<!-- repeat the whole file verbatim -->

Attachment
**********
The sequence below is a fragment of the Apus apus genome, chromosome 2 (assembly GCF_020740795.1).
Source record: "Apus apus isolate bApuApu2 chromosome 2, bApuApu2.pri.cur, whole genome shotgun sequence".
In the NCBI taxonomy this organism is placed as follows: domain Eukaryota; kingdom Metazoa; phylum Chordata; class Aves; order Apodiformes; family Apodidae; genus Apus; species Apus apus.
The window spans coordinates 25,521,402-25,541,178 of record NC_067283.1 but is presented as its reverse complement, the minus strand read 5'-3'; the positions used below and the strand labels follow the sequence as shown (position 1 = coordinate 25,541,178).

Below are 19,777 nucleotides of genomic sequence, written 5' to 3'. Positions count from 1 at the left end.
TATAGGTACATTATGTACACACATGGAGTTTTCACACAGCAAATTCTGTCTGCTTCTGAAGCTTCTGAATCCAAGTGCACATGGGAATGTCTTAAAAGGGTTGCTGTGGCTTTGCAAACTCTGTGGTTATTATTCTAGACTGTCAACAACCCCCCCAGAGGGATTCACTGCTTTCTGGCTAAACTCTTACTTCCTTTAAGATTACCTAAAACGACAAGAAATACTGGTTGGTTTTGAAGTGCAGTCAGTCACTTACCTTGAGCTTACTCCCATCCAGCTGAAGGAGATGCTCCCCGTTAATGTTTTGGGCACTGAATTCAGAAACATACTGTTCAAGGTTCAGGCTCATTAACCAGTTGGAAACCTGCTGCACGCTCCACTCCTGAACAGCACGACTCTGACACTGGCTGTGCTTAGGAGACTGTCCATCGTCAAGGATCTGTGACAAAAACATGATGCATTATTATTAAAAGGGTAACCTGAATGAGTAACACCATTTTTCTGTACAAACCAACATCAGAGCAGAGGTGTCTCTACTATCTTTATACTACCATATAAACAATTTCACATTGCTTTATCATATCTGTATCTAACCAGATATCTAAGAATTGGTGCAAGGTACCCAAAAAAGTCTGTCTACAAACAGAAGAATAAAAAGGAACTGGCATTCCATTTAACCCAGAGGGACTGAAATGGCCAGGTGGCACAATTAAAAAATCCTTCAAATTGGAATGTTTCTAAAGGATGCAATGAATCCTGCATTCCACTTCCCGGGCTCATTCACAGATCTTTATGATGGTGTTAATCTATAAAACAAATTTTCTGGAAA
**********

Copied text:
The sequence below is a fragment of the Apus apus genome, chromosome 2 (assembly GCF_020740795.1).
Source record: "Apus apus isolate bApuApu2 chromosome 2, bApuApu2.pri.cur, whole genome shotgun sequence".
In the NCBI taxonomy this organism is placed as follows: domain Eukaryota; kingdom Metazoa; phylum Chordata; class Aves; order Apodiformes; family Apodidae; genus Apus; species Apus apus.
The window spans coordinates 25,521,402-25,541,178 of record NC_067283.1 but is presented as its reverse complement, the minus strand read 5'-3'; the positions used below and the strand labels follow the sequence as shown (position 1 = coordinate 25,541,178).

Below are 19,777 nucleotides of genomic sequence, written 5' to 3'. Positions count from 1 at the left end.
TATAGGTACATTATGTACACACATGGAGTTTTCACACAGCAAATTCTGTCTGCTTCTGAAGCTTCTGAATCCAAGTGCACATGGGAATGTCTTAAAAGGGTTGCTGTGGCTTTGCAAACTCTGTGGTTATTATTCTAGACTGTCAACAACCCCCCCAGAGGGATTCACTGCTTTCTGGCTAAACTCTTACTTCCTTTAAGATTACCTAAAACGACAAGAAATACTGGTTGGTTTTGAAGTGCAGTCAGTCACTTACCTTGAGCTTACTCCCATCCAGCTGAAGGAGATGCTCCCCGTTAATGTTTTGGGCACTGAATTCAGAAACATACTGTTCAAGGTTCAGGCTCATTAACCAGTTGGAAACCTGCTGCACGCTCCACTCCTGAACAGCACGACTCTGACACTGGCTGTGCTTAGGAGACTGTCCATCGTCAAGGATCTGTGACAAAAACATGATGCATTATTATTAAAAGGGTAACCTGAATGAGTAACACCATTTTTCTGTACAAACCAACATCAGAGCAGAGGTGTCTCTACTATCTTTATACTACCATATAAACAATTTCACATTGCTTTATCATATCTGTATCTAACCAGATATCTAAGAATTGGTGCAAGGTACCCAAAAAAGTCTGTCTACAAACAGAAGAATAAAAAGGAACTGGCATTCCATTTAACCCAGAGGGACTGAAATGGCCAGGTGGCACAATTAAAAAATCCTTCAAATTGGAATGTTTCTAAAGGATGCAATGAATCCTGCATTCCACTTCCCGGGCTCATTCACAGATCTTTATGATGGTGTTAATCTATAAAACAAATTTTCTGGAAA